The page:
Even before he released it in 2013, Chance the Rapper’s second mixtape “Acid Rap” was assumed to be a breakthrough project. Anyone who had been paying attention to the young Chicagoan knew that he was teetering on the edge of stardom and that this project would be the push to take him there.

And it did.

The feeling prior to the release of his third mixtape, “Coloring Book,” was different but no less optimistic. The three-year interim saw Chance rise to superstardom, headline Lollapalooza, drop a record with his band The Social Experiment and assume enough power to delay a Kanye West album.

Just like “Acid Rap” was assumed great three years ago, the dominant thought during the wait for the third mixtape was, whatever we would hear, it would be something special.

And it is.

“Coloring Book” is a gospel-soaked expansion of the “Acid Rap” sound. Still present is Chance’s hyperkinetic rapping, his magnetism and knack for melody. But what separates this album from his previous work, and from many other recent high-profile rap releases, is a new sense of adventurism, manifested by instances like the industrial slaps of sound in “All We Got,” the two-minute vocal intro to “How Great” and the wonderful merging of voices on “Finish Line / Drown.” His other work has been by no means orthodox, but it is rewarding to see him stretching even further out to new sounds.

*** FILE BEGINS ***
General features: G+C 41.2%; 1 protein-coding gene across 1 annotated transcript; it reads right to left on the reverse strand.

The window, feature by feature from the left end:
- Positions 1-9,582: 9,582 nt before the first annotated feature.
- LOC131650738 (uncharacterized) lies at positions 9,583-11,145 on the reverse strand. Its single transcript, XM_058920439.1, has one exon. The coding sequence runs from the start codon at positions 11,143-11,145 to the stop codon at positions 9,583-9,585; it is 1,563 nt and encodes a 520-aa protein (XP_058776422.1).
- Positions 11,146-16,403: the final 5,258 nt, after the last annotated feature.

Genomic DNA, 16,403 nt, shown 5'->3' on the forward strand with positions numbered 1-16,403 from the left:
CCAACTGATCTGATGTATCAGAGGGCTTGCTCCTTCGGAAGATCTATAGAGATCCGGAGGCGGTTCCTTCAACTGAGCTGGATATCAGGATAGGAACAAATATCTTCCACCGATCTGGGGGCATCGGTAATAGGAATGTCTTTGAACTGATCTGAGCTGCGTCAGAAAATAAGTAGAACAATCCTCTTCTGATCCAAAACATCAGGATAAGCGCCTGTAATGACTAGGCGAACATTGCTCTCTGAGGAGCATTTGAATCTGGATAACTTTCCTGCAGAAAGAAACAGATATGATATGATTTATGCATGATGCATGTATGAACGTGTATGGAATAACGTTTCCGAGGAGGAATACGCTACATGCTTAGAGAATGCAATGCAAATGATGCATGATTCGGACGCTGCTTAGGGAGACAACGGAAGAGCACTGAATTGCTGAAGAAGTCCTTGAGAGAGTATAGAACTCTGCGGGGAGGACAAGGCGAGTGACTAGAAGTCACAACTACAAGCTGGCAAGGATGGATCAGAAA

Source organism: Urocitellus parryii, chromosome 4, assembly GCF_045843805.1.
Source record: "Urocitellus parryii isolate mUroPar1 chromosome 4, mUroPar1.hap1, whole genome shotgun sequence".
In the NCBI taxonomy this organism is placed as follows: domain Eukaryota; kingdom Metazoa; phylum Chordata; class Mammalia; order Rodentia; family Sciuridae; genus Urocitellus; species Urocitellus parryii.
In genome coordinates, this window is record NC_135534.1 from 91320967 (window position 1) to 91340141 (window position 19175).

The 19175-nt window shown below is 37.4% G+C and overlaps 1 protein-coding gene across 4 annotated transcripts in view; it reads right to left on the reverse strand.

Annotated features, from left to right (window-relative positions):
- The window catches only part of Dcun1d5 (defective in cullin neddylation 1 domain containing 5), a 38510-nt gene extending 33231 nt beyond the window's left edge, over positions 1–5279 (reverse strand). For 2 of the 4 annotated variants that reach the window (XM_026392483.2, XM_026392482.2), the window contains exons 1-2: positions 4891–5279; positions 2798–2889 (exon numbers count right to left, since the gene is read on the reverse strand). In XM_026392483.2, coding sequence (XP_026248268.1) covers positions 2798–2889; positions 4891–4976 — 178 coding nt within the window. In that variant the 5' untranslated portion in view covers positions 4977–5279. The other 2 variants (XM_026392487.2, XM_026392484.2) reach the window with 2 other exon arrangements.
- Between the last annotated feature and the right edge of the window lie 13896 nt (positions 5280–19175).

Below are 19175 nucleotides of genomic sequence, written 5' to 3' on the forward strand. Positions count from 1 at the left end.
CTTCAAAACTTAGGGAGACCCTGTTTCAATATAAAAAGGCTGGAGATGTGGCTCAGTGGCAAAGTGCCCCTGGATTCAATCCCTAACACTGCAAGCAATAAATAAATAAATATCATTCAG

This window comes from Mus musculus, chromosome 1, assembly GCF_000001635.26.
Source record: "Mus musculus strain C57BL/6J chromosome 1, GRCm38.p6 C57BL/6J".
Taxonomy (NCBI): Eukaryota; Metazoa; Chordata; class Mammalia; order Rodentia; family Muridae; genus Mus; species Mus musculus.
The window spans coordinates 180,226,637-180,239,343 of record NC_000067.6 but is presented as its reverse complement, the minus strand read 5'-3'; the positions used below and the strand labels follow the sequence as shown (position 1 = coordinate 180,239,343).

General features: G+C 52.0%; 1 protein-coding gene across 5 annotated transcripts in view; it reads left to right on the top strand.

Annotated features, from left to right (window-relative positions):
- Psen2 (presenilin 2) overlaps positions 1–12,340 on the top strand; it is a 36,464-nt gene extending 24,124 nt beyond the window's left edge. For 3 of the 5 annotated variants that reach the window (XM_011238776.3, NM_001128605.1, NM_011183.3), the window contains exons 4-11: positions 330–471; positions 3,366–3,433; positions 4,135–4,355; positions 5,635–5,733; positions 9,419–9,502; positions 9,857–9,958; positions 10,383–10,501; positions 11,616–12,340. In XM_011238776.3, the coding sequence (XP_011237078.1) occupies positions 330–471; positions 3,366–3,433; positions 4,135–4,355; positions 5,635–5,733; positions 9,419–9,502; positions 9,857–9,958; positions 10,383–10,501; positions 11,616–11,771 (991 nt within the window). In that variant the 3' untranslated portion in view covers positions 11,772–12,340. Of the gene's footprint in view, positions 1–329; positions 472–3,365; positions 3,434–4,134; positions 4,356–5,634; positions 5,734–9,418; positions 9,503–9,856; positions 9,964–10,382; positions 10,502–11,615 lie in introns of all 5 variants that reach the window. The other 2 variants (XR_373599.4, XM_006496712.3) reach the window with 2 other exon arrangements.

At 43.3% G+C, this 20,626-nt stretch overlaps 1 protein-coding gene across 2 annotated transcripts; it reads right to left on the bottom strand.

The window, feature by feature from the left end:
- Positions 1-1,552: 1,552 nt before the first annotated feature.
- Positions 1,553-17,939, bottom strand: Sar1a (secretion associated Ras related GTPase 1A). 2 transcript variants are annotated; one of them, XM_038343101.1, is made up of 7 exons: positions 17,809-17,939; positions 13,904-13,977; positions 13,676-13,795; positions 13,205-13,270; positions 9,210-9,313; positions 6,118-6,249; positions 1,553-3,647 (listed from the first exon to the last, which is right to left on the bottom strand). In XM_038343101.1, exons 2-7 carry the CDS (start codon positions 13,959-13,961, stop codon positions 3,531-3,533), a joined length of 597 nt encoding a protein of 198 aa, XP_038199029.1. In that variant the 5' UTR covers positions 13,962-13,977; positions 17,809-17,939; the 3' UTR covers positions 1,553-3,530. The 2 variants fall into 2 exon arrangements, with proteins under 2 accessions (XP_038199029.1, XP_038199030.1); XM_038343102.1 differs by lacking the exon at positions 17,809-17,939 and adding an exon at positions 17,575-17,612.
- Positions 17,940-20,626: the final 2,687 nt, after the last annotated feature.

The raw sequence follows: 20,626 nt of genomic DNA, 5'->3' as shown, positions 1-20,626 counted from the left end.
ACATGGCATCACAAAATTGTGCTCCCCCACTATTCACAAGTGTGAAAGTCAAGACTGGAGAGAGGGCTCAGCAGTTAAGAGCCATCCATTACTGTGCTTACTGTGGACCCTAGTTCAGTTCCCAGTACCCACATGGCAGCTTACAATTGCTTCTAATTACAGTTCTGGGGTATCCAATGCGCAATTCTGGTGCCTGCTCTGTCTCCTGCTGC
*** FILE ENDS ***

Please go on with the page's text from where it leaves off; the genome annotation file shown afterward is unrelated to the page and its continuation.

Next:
And he pulls off every adventure he sets out on on this record. The Christianity theme, covered in at least half of the songs, comes across as a simple profession of one man’s faith, not an imploration to accept Jesus Christ as your lord and savior. The busy production keeps its soul, complex instrumentals that are disorienting but soothing at exactly the right time.

The backbone of “No Problem” is a soaring gospel choir, rising and falling then roaring back louder than ever. Through one listen, it is hard to tell what is happening behind Chance, 2 Chainz and Lil Wayne, and I am still not sure if the vocal sample is chopped up or simply played around with, but it is an intersection of multiple genres like I have never heard before.

“Summer Friends” is gospel dipped in auto-tune, giving Chance’s thoughtful lyrics about an old neighborhood and friends a confessional tone, like maybe he should be reciting it as monologue onstage, giving the audience insight into a character they thought they knew.

The guests on “Coloring Book” are varied and perfectly placed. Atlanta rappers Young Thug and Lil Yachty add verses to “Mixtape,” and R&B singers Jeremih and T-Pain make strong appearances. The elusive Jay Electronica shows up, as does Future, and the newly musically legitimate Justin Bieber adds vocals to “Juke Jam.”

Released right at the precipice of summer, “Coloring Book” will be the soundtrack to many warm weather days. It has its deeper meaning, its spiritual side, but the celebratory feel means it is sure to be heard through car windows and poolside for at least the next few months.